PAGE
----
Hughes, Charles Evans (1862–1948)

Lawyer, reformer, governor, secretary of state, presidential candidate, and twice a member of the U.S. Supreme Court—once as an associate justice and once as chief justice—Charles Evans Hughes played a major role in twentieth-century American jurisprudence. Remembered primarily as the man who led the Court through the constitutional crisis of 1937, Hughes was not a profound thinker, but he was extremely systematic in his thought. While economically conservative, Hughes nonetheless had a deep sympathy for the oppressed and for civil liberties.

Two main themes marked Hughes’s jurisprudence. First, he believed in enhancing the power of state and national governments to deal with the economy. Although in the 1930s he occasionally voted against this belief, over the course of his two different tenures on the Court it remained a consistent motif. Second, he wanted to give substance to the restraints imposed by the Constitution in order to protect the rights of individuals.

During his first term on the Court (1910–1916), he wrote the opinion in Bailey v. Alabama (1911) striking down the South’s peonage system, by which blacks could be condemned to a near slave-like bondage through manipulation of debt laws. His solicitude for personal rights also manifested it self in Truax v. Raich (1915), in which he spoke for the Court in voiding an Arizona statute limiting the number of aliens a single employer could hire. Although he normally deferred to the legislature in matters of economic regulation, in this case he found the law a blatant form of discrimination against aliens, depriving them of the constitutional ‘‘right to work for a living.’’

Hughes wrote one of the earliest decisions retreating from the Court’s endorsement of segregation in Plessy v. Ferguson (1896). He wrote for a bare majority of the Court in declaring unconstitutional an Oklahoma statute that provided for luxury cars for whites, but none for people of color. Even if only one Negro wanted such an accommodation, Hughes wrote, the railroad had to provide it; if the Plessy formula were to be kept, the accommodations, while separate, had to be equal (McCabe v. Atchison, Topeka & Santa Fe Railway Co. [1914]).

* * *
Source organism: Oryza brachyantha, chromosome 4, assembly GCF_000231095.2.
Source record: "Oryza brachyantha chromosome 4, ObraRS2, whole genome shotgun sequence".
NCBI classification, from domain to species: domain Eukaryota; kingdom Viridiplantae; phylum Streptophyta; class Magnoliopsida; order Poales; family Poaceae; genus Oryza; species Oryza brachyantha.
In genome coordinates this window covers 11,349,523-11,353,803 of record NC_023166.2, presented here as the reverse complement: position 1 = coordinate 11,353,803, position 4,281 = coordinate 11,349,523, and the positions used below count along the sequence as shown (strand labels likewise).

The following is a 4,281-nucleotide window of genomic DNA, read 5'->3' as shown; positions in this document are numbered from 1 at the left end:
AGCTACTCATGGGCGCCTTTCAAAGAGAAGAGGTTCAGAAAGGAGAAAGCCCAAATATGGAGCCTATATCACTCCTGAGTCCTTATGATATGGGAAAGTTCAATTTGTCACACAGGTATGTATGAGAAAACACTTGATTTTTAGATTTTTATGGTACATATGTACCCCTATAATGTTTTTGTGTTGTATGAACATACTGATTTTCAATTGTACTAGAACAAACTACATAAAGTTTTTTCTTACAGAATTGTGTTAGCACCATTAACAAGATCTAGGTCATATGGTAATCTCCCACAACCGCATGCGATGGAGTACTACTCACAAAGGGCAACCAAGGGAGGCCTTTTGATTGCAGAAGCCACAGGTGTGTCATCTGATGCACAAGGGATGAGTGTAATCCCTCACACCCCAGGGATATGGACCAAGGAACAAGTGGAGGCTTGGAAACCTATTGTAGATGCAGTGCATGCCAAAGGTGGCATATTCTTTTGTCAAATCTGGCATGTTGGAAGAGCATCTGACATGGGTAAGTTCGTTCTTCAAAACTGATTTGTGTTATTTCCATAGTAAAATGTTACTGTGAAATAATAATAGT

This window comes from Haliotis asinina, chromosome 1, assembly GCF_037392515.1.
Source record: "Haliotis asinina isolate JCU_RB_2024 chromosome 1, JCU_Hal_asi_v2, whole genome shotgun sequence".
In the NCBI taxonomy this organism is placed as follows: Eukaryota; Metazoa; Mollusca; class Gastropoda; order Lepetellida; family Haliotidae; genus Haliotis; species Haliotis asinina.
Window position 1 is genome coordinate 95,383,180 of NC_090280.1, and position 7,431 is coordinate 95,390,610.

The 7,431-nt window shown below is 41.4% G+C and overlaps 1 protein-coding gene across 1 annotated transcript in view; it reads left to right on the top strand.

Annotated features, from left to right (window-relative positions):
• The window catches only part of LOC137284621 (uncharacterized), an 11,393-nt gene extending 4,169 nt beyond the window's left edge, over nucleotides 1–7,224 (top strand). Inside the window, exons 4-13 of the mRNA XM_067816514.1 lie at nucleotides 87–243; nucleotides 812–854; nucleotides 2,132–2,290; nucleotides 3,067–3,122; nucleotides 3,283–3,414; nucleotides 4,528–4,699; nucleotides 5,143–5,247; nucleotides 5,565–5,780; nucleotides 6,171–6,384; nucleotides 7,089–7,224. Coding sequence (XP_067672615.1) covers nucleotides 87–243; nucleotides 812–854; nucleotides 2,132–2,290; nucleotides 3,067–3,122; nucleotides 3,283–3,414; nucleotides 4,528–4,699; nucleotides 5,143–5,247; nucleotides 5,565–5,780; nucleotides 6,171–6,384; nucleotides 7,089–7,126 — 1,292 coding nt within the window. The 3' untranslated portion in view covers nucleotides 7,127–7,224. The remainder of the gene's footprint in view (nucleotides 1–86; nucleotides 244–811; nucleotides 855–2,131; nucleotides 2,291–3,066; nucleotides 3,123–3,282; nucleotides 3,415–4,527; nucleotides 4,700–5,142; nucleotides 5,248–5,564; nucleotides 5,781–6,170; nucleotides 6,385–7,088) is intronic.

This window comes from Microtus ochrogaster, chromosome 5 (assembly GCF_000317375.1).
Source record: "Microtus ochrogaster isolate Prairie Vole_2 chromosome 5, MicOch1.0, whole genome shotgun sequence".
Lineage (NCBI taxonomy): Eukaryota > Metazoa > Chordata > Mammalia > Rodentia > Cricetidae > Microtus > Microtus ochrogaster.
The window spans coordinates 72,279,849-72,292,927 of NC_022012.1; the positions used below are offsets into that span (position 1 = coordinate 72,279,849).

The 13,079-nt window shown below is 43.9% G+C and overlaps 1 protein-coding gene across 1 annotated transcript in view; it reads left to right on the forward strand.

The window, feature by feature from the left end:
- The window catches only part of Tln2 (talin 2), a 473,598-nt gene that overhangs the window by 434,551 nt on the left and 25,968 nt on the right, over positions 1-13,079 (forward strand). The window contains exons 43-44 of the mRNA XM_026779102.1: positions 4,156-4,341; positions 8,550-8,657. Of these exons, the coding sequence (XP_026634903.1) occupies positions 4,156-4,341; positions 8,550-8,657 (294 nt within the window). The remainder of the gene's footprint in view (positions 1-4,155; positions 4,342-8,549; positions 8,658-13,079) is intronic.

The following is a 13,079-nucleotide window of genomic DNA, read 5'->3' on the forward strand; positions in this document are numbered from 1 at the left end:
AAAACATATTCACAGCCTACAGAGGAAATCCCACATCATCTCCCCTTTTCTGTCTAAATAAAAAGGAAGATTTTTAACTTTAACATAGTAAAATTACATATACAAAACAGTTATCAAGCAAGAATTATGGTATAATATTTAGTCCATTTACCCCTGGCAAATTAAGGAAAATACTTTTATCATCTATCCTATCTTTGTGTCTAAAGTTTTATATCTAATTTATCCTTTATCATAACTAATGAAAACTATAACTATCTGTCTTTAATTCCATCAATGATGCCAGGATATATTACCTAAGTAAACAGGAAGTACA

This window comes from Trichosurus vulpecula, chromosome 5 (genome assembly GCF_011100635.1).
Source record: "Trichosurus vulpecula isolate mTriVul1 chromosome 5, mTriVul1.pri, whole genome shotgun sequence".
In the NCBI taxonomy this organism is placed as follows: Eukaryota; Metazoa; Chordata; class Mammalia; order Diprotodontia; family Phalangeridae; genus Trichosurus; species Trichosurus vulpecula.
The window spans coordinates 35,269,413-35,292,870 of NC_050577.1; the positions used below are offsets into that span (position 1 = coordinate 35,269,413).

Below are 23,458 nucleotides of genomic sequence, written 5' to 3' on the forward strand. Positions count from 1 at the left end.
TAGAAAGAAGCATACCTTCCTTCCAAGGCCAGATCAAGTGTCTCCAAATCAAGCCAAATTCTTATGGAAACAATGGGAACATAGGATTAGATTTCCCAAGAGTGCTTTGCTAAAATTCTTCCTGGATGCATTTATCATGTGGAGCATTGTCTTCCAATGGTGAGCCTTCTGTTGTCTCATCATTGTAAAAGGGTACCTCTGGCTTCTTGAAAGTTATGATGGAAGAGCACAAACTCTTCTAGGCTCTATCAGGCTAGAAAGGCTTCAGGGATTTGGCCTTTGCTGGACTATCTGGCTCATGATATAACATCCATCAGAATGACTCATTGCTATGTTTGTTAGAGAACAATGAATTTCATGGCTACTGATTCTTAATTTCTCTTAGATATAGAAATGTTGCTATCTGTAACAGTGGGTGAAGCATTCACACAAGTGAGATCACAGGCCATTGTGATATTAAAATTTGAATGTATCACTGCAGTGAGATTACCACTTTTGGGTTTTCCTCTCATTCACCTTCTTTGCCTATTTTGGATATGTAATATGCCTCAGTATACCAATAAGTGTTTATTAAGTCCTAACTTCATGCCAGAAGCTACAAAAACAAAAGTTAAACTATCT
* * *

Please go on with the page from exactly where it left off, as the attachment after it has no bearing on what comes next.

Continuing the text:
Hughes left the Court to run unsuccessfully for president on the Republican ticket in 1916, and then returned to New York to open a private law practice. His concern for civil liberties remained, and in 1920, on his own initiative, he volunteered his services on behalf of five elected New York assemblymen who had been denied their seats because they were Socialists. Although unsuccessful in the atmosphere of the red scare hysteria, the gesture nonetheless would be counted an important step in helping to build a civil liberties consciousness in the country.

Named by Herbert Hoover to be chief justice in 1930, Hughes’s record on civil liberties is mixed, although for the most part the pro-liberties opinions contributed greatly to a new jurisprudence of rights that would emerge in the 1950s and 1960s. In fact, his appointment to replace Taft reversed a five-to-four majority in a pending case, and established an important doctrine in press clause jurisprudence.

The Minnesota legislature had authorized suppression of ‘‘malicious, scandalous and defamatory’’ newspapers, and Jay Near, the editor of the Saturday Press, had challenged the law as a violation of his press freedom. Taft had been willing to uphold the law, but when Hughes took over he voted with the four dissenters, and in his opinion in Near v. Minnesota (1931), established two basic principles. First, the press clause of the First Amendment applied to the states through incorporation by the Fourteenth Amendment, and second, there could be no prior restraint by the state on what newspapers published.

That same year, in Stromberg v. California (1931), Hughes wrote the Court’s opinion voiding a state law prohibiting the flying of so-called provocative flags or symbols. Harry Kalven, Jr. called the decision ‘‘the first case in the history of the Court in which there was an explicit victory for free speech.’’